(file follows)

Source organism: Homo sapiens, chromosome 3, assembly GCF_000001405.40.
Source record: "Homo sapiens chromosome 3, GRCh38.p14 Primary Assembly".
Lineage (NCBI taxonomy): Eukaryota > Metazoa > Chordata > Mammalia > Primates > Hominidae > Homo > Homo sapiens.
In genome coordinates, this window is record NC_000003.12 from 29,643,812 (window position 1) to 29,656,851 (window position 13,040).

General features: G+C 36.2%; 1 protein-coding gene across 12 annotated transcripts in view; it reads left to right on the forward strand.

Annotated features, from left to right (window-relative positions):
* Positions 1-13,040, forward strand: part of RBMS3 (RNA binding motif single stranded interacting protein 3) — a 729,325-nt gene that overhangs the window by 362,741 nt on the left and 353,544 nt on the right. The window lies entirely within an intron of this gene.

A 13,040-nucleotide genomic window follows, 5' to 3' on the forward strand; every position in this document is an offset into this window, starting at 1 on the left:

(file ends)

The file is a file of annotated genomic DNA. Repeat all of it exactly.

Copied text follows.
Source organism: Homo sapiens, chromosome 3, assembly GCF_000001405.40.
Source record: "Homo sapiens chromosome 3, GRCh38.p14 Primary Assembly".
Lineage (NCBI taxonomy): Eukaryota > Metazoa > Chordata > Mammalia > Primates > Hominidae > Homo > Homo sapiens.
In genome coordinates, this window is record NC_000003.12 from 29,643,812 (window position 1) to 29,656,851 (window position 13,040).

General features: G+C 36.2%; 1 protein-coding gene across 12 annotated transcripts in view; it reads left to right on the forward strand.

Annotated features, from left to right (window-relative positions):
* Positions 1-13,040, forward strand: part of RBMS3 (RNA binding motif single stranded interacting protein 3) — a 729,325-nt gene that overhangs the window by 362,741 nt on the left and 353,544 nt on the right. The window lies entirely within an intron of this gene.

A 13,040-nucleotide genomic window follows, 5' to 3' on the forward strand; every position in this document is an offset into this window, starting at 1 on the left: